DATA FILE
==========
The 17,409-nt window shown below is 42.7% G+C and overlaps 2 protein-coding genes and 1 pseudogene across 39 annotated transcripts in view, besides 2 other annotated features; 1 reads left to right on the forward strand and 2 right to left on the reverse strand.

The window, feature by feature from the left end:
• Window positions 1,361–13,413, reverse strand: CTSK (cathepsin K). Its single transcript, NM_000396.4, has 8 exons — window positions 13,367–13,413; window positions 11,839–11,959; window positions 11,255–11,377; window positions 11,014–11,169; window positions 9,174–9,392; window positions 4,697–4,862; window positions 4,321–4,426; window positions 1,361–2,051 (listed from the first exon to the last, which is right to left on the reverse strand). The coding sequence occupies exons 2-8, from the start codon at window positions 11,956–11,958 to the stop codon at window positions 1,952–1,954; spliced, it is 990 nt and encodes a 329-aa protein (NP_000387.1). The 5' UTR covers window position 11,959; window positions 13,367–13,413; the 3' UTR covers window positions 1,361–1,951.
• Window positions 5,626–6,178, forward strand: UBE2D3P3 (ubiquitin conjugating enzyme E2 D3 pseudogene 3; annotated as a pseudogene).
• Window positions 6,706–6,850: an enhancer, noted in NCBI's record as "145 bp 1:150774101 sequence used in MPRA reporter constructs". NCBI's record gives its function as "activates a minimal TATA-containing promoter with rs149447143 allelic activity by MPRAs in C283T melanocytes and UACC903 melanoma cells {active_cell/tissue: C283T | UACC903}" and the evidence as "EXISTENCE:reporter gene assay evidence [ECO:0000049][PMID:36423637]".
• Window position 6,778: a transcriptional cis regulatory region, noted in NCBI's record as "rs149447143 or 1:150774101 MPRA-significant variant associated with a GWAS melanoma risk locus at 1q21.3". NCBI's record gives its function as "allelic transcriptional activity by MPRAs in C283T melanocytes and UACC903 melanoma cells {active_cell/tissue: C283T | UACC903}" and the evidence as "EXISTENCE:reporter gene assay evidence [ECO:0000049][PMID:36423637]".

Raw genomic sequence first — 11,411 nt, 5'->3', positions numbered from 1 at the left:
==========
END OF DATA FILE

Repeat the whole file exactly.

The 17,409-nt window shown below is 42.7% G+C and overlaps 2 protein-coding genes and 1 pseudogene across 39 annotated transcripts in view, besides 2 other annotated features; 1 reads left to right on the forward strand and 2 right to left on the reverse strand.

The window, feature by feature from the left end:
• Window positions 1,361–13,413, reverse strand: CTSK (cathepsin K). Its single transcript, NM_000396.4, has 8 exons — window positions 13,367–13,413; window positions 11,839–11,959; window positions 11,255–11,377; window positions 11,014–11,169; window positions 9,174–9,392; window positions 4,697–4,862; window positions 4,321–4,426; window positions 1,361–2,051 (listed from the first exon to the last, which is right to left on the reverse strand). The coding sequence occupies exons 2-8, from the start codon at window positions 11,956–11,958 to the stop codon at window positions 1,952–1,954; spliced, it is 990 nt and encodes a 329-aa protein (NP_000387.1). The 5' UTR covers window position 11,959; window positions 13,367–13,413; the 3' UTR covers window positions 1,361–1,951.
• Window positions 5,626–6,178, forward strand: UBE2D3P3 (ubiquitin conjugating enzyme E2 D3 pseudogene 3; annotated as a pseudogene).
• Window positions 6,706–6,850: an enhancer, noted in NCBI's record as "145 bp 1:150774101 sequence used in MPRA reporter constructs". NCBI's record gives its function as "activates a minimal TATA-containing promoter with rs149447143 allelic activity by MPRAs in C283T melanocytes and UACC903 melanoma cells {active_cell/tissue: C283T | UACC903}" and the evidence as "EXISTENCE:reporter gene assay evidence [ECO:0000049][PMID:36423637]".
• Window position 6,778: a transcriptional cis regulatory region, noted in NCBI's record as "rs149447143 or 1:150774101 MPRA-significant variant associated with a GWAS melanoma risk locus at 1q21.3". NCBI's record gives its function as "allelic transcriptional activity by MPRAs in C283T melanocytes and UACC903 melanoma cells {active_cell/tissue: C283T | UACC903}" and the evidence as "EXISTENCE:reporter gene assay evidence [ECO:0000049][PMID:36423637]".

Raw genomic sequence first — 11,411 nt, 5'->3', positions numbered from 1 at the left: